We know that people living in the Middle East more than 6,000 years ago raised livestock for dairy, crafted exquisite vessels out of copper, and took great care in burying their dead. But what did they believe? How did they view the world? Did they conceive of the beautiful objects they made as art?
These are the questions at the heart of Masters of Fire: Copper Age Art From Israel, a current NYU Institute for the Study of the Ancient World exhibit displaying 157 items from the Chalcolithic Era (4500-3600 BCE)—otherwise known as the Copper Age. Over the past eight decades of archaeological discovery, scholars have determined that this was the period in which the people of the Southern Levant first settled in organized villages headed by tribal chiefs; first imported raw metals from great distances to forge tools; and first dedicated sanctuaries for cults and rituals. For the first time, workers specialized in agriculture and particular crafts, and wool, cheese, olives, and dates were produced on a large scale.
But mysteries still remain. To look at these artifacts is to confront a distant, and yet recognizable, ancestor—foreign, and yet somehow familiar.
Thanks to loans from the Israel Antiquities Authority and the Israel Museum, Jerusalem, this exhibition presents the fullest array of Copper Age material to ever leave Israel. Be sure to check it out in person before June 8—but first, explore our virtual tour below.
Jennifer Y. Chi, ISAW Exhibitions Director and Chief Curator, introduces Masters of Fire.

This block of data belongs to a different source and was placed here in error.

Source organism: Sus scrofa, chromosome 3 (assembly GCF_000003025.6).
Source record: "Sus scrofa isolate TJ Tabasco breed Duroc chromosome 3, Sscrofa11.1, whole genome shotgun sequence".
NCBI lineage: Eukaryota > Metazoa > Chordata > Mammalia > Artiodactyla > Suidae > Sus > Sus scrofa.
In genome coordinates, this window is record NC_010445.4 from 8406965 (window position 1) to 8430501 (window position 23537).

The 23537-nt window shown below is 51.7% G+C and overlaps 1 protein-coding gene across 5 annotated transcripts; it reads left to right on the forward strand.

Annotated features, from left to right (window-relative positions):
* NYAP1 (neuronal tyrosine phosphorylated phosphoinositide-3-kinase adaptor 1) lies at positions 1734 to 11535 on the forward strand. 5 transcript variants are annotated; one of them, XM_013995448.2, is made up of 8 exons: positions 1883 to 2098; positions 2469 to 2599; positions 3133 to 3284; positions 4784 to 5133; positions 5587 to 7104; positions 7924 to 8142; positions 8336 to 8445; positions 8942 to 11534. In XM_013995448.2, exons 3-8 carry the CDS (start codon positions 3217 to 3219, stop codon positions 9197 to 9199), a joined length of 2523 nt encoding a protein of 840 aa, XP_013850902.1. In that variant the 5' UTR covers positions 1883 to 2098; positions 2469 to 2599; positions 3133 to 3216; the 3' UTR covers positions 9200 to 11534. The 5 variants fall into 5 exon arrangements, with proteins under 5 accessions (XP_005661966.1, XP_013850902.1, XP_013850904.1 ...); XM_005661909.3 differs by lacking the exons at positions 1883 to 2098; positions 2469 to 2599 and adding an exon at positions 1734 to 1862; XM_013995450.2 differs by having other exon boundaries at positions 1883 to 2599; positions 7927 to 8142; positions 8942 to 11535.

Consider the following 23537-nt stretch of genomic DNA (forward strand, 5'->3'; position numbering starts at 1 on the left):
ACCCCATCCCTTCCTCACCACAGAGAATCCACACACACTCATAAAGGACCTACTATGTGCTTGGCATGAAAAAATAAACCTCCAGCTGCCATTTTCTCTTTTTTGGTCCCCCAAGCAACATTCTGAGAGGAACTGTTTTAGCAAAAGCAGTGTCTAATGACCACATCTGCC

A scientist rappelling down the sheer cliffs above the Dead Sea happens upon a remote cave filled with ancient treasures: Though that might sound like the plot of an Indiana Jones film, it’s actually the true story of how archaeologist Pessah Bar-Adon discovered on March 22, 1961 what would become known as the Nahal Mishmar Horde. Preserved in the cave were more than 400 copper vessels dating to 4500-3600 BCE—a collection that would further scholars’ knowledge not just of ancient metallurgy, but also of the customs and lifestyle of the people who crafted them.
Among the items displayed in ISAW’s Masters of Fire exhibit are Nahal Mishmar finds—intricately crafted scepters and mace heads—that were made using the relatively advanced lost-wax casting technique, in which a mixture of copper, arsenic, antimony, and nickel is poured into a mold. One highlight is a circular metal object with decorative horns and vultures protruding from the top—but don’t let its shape fool you, notes curator Michael Sebanne of the Israeli Antiquities Authority. This “crown” was probably too heavy, and too small in circumference, to be worn; it’s more likely a model of a temple or a tomb, Sebanne says.
Browse the slideshow above to view more “treasures” from the Nahal Mishmar Horde, as well as painted clay ossuaries and sacred figurines found in a burial chamber discovered in 1995 in northern Israel’s village of Peqi’in. And for more on Copper Age burial practices and religious beliefs, read our interview with curator Osnat Misch Brandel, of the Israel Museum in Jerusalem, below.
Curator Osnat Misch-Brandl discusses ossuaries and a striking pair of god and goddess statues.
What is an ossuary?